How Israel is disabling Palestinian teenagers
Bethlehem, occupied West Bank – In the Dheisheh refugee camp, it is common to see Palestinian teenagers with deep scars dotting the length of their legs, while posters and murals of Palestinians killed by Israeli forces adorn the concrete walls – testaments to a disturbing reality of routine Israeli violence in the camp.
International law prohibits the use of live ammunition on civilians, except as a last resort during an imminent threat of life. However, Israeli soldiers freely fire live bullets at Palestinians during confrontations or military raids.
Both Palestinian and Israeli rights groups have noted that Israel’s excessive use of force on Palestinians has caused scores of permanent and temporary disabilities in the occupied Palestinian territory.
Several residents in the Dheisheh camp have also recently been killed, the latest of whom was 21-year-old Raed al-Salhi, who was shot multiple times during an Israeli army raid last month. He succumbed to his wounds on September 3 at the Hadassah hospital in Jerusalem almost a month later.
The Bethlehem-based Palestinian NGO Badil reported a significant increase in Palestinian injuries in the refugee camps last year, the majority of which were caused by live ammunition. Most of the gunshot wounds were directed at the lower limbs of the youth in the camps, now commonly referred to as “kneecapping”.
Residents of the Dheisheh camp say that an Israeli army commander, who the youth in Dheisheh refer to as “Captain Nidal”, has been threatening to intentionally disable Palestinians in the camp. “I will make half of you disabled and let the other half push the wheelchairs,” he has been reported as saying.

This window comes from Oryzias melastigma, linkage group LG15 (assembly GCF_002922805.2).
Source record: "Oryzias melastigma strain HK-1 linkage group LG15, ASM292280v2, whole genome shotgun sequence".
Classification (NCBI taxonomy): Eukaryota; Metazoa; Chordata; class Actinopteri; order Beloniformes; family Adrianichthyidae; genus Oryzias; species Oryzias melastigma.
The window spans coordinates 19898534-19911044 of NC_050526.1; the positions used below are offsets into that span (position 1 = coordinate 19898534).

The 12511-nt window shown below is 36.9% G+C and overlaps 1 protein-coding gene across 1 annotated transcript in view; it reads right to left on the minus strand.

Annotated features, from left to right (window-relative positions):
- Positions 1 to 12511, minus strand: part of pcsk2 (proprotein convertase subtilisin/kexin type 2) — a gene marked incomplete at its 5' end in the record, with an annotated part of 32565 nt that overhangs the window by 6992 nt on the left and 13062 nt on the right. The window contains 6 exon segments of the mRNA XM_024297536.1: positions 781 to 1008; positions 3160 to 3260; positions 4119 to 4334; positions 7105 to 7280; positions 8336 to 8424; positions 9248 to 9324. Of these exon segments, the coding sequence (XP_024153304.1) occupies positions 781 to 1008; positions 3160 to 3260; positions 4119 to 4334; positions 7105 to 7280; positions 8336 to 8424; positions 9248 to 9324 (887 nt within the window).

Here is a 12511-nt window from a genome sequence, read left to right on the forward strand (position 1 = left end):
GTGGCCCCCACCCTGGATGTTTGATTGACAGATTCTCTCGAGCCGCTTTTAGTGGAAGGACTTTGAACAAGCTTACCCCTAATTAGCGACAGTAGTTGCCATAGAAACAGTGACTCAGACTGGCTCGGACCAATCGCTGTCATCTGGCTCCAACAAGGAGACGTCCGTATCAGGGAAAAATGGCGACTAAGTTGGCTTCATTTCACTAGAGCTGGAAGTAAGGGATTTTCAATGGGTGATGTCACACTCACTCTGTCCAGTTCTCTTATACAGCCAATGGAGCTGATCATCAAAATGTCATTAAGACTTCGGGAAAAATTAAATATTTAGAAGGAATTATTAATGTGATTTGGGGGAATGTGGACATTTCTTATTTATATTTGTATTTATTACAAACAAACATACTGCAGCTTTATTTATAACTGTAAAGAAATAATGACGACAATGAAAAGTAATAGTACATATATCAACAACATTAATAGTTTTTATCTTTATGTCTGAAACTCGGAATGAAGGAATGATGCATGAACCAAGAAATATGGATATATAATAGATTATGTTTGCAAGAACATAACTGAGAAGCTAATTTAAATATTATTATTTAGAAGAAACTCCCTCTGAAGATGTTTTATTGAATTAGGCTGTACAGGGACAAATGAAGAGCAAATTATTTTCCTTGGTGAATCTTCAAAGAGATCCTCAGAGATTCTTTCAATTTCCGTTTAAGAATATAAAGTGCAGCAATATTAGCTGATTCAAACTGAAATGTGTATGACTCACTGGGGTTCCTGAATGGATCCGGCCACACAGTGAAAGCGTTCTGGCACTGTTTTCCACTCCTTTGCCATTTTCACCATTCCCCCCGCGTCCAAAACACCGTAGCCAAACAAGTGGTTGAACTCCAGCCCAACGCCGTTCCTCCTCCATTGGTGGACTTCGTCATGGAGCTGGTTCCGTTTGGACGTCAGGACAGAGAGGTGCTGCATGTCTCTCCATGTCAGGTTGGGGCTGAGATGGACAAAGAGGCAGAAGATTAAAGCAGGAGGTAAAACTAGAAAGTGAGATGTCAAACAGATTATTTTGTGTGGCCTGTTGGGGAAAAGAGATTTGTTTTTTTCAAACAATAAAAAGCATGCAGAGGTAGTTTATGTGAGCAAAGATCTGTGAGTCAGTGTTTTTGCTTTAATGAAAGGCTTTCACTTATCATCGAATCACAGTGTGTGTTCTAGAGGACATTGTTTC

Badil underscored that the threats indicate that incidents of “kneecapping” are “not accidental or isolated”. But instead “result from a systematic Israeli military policy aimed at suppressing resistance, terrorising Palestinian youth, and permanently injuring them and/or causing significant damage to their physical and mental well-being”.
Issa al-Mu’ti, 15: “I could not feel my legs – all I saw was blood”
I was 12. It was 2015. Clashes erupted with Israeli soldiers at the northern entrance of Bethlehem. I was at home with my family when I was notified that my younger brother had gone to participate in the clashes.
I was scared for him. He shouldn’t have gone. I decided to go and find him and drag him back to the camp.
When I arrived, the clashes were ongoing. The Israelis were shooting tear gas and rubber-coated steel bullets. But still, I continued searching for my brother. Suddenly, the soldiers opened up with live ammunition. I fell to the ground. I couldn’t get up or move my legs. I looked around for help and saw the soldiers shooting at Palestinians who were running away.
An Israeli police dog began to attack me, biting my leg. I tried to fight it off, but then the soldiers came. They dragged me across the pavement and beat me, even kicked my legs. They didn’t realise I was injured. When they saw my wounds, their faces twisted into shock, and they ran away from me.
I immediately looked down. My legs looked so scary. I couldn’t feel anything – all I saw was blood. I found out later that I had been hit with two expanding bullets in each leg. The use of these bullets is illegal under international law.
The soldiers spent some time staring at me from afar. I could tell they were stunned and didn’t know what to do. Eventually, I was brought to the Hadassah hospital in Jerusalem. I spent three months there, almost a month of which I was handcuffed to the hospital bed.